PQ premier Pauline Marois has finally announced the scheduling of her much ballyhooed summit on the future of higher education.

In a press conference yesterday, flanked by Education Minister Pierre Duchesne and former FECQ President, now MNA, Leo Bureau-Blouin, she promised a kinder, gentler approach than the iron fist approach of her predecessor. 

The summit itself will take place in mid-February, with preparatory meetings and consultations starting at the end of November. 

In this supposed spirit of openness, the PQ continue to promise that “nothing will be off the table,” while simultaneously making clear that the concept of free education is most certainly off the table.

In order to ensure “constructive debate”, the summit will be preceded by a long period of reflection and consultation on four central themes: quality of teaching, accessibility and participation, governance and financing of universities and the contribution of research institutions to the development of Quebec. 

Former ASSE executive Keena Gregoire told rabble.ca that he “wouldn’t be surprised if the PQ accept a tuition freeze, because they have little to gain from fighting for indexation. But for me the more troublesome aspect is the attempt to impose ‘quality control’ and further commodify education.”

Eric Martin, a CEGEP professor and researcher with Quebec think tank IRIS, identifies what the PQ are proposing as part of a global move to marketize higher education, and judge and fund it on its economic benefit, rather than its educational benefit. 

“They talk about quality, but in fact what they are interested in is value added job training and building a market mechanism based on price and quality control, just as in other branches of industry. This can only destroy the mission of universities and replace culture with capitalist priorities.”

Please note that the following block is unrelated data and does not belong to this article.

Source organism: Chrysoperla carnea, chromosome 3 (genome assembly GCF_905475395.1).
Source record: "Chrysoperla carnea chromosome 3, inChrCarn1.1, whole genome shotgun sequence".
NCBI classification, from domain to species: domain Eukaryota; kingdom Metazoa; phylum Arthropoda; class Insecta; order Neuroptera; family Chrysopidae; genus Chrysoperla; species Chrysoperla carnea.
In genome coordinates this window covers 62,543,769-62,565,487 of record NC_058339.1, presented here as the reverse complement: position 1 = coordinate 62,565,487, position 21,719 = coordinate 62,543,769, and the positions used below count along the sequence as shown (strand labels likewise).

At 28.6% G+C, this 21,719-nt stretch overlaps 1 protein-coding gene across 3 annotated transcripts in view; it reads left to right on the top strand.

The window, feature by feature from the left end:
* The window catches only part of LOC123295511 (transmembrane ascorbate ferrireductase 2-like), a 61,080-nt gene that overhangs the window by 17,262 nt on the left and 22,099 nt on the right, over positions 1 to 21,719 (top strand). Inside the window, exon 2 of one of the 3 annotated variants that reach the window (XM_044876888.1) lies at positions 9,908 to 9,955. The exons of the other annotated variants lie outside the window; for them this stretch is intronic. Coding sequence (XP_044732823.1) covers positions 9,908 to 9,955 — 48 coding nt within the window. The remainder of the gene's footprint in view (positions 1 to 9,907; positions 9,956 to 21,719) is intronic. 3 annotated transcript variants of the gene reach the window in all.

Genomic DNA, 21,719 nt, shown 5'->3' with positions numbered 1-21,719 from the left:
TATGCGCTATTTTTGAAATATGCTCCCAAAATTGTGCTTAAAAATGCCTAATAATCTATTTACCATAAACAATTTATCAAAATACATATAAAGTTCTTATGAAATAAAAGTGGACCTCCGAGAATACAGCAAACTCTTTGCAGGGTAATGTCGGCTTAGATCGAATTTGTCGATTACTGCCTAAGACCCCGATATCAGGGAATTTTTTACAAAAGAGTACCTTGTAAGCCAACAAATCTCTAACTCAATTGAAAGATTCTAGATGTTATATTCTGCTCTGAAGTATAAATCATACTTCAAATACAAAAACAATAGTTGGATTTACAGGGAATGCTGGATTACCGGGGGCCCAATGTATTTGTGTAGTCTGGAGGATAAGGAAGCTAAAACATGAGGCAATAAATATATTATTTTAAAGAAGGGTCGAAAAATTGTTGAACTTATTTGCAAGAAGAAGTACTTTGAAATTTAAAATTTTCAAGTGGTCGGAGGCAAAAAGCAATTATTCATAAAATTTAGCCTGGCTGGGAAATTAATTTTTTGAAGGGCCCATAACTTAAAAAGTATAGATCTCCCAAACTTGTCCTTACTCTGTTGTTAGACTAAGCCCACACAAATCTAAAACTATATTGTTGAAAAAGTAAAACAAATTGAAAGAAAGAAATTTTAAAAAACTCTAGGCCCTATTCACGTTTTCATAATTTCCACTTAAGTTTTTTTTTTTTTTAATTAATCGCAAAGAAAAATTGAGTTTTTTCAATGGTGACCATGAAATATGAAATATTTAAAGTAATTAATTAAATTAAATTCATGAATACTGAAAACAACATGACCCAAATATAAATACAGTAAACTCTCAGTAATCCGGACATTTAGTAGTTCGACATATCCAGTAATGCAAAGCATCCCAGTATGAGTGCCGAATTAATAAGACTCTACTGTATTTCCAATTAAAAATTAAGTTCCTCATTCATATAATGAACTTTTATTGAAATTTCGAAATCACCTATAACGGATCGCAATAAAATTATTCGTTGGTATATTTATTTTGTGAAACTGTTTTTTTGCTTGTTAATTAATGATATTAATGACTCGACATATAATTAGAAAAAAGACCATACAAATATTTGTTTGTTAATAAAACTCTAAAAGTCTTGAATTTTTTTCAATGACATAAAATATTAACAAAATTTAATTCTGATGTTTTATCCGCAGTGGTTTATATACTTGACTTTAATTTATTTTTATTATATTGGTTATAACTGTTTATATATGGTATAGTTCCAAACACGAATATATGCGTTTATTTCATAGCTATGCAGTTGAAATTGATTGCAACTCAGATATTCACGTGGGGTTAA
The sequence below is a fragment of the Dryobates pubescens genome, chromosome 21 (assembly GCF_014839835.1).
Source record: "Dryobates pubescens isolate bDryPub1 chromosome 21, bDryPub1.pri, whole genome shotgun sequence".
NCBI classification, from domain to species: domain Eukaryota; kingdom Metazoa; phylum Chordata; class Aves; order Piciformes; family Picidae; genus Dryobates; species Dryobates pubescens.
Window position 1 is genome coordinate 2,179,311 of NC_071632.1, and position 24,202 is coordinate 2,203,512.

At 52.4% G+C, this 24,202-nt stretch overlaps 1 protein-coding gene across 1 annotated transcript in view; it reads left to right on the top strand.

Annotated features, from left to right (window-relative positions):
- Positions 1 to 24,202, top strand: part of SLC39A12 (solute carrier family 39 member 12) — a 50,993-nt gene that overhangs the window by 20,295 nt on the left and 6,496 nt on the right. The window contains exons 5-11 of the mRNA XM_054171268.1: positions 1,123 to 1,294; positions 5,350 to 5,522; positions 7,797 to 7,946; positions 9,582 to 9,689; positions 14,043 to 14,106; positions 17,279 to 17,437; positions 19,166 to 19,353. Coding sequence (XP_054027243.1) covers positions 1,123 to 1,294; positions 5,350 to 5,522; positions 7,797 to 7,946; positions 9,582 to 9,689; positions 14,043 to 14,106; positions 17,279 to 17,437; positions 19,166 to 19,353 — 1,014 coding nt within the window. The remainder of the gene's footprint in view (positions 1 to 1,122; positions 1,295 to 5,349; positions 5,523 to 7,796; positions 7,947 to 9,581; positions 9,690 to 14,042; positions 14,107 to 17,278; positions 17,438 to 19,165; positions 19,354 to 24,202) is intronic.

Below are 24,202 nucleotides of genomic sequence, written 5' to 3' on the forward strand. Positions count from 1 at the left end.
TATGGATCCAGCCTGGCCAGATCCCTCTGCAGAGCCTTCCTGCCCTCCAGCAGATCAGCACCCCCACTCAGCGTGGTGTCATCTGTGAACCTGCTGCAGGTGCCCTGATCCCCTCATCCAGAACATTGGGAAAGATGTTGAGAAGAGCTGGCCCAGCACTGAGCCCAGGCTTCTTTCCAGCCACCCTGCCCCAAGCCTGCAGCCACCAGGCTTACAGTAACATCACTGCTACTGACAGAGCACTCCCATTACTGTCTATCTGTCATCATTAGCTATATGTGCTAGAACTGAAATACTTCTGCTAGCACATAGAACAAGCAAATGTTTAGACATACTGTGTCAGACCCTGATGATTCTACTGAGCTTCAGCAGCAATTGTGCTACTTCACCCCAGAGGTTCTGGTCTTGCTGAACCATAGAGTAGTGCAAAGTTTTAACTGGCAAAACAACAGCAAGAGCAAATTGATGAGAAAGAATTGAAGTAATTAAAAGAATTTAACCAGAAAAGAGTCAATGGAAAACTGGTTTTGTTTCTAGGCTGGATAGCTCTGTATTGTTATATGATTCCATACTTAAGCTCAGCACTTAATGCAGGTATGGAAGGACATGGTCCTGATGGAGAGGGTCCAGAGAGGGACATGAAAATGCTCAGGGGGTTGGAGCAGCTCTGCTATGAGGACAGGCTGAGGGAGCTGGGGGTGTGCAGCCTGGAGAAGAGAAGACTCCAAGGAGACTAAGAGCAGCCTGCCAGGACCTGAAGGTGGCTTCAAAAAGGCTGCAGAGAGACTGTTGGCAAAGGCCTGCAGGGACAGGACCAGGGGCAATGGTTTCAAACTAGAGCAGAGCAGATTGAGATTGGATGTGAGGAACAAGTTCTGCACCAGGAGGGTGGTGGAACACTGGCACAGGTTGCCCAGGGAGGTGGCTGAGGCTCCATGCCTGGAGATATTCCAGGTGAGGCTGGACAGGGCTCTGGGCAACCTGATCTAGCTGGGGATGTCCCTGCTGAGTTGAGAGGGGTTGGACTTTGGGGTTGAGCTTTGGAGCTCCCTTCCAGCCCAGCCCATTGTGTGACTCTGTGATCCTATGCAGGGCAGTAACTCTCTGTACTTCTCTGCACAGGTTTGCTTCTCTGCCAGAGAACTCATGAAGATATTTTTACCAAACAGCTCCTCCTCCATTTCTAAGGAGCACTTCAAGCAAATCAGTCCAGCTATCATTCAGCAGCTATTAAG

Despite the success of the student strike, and the perceived victory of a PQ government, the philosophical idea of accessible and independent academic institutions remains under threat in Quebec. 

As both Martin and Gregoire point out, this shift will squeeze out programs like arts and humanities which are perceived to provide a lower economic benefit than programs such as business and engineering. 

This will lead to a massive shift in our very understanding of higher education, one which is already underway. For the first time this year, we saw a strike delegitimized as a “boycott,” a redefinition dependent on the idea of the student as a consumer with an individual right to education, rather than a member of a student body, or body politic. 

This is the austerity agenda for higher education, and resisting it is critical to defeating the larger neo-liberal project.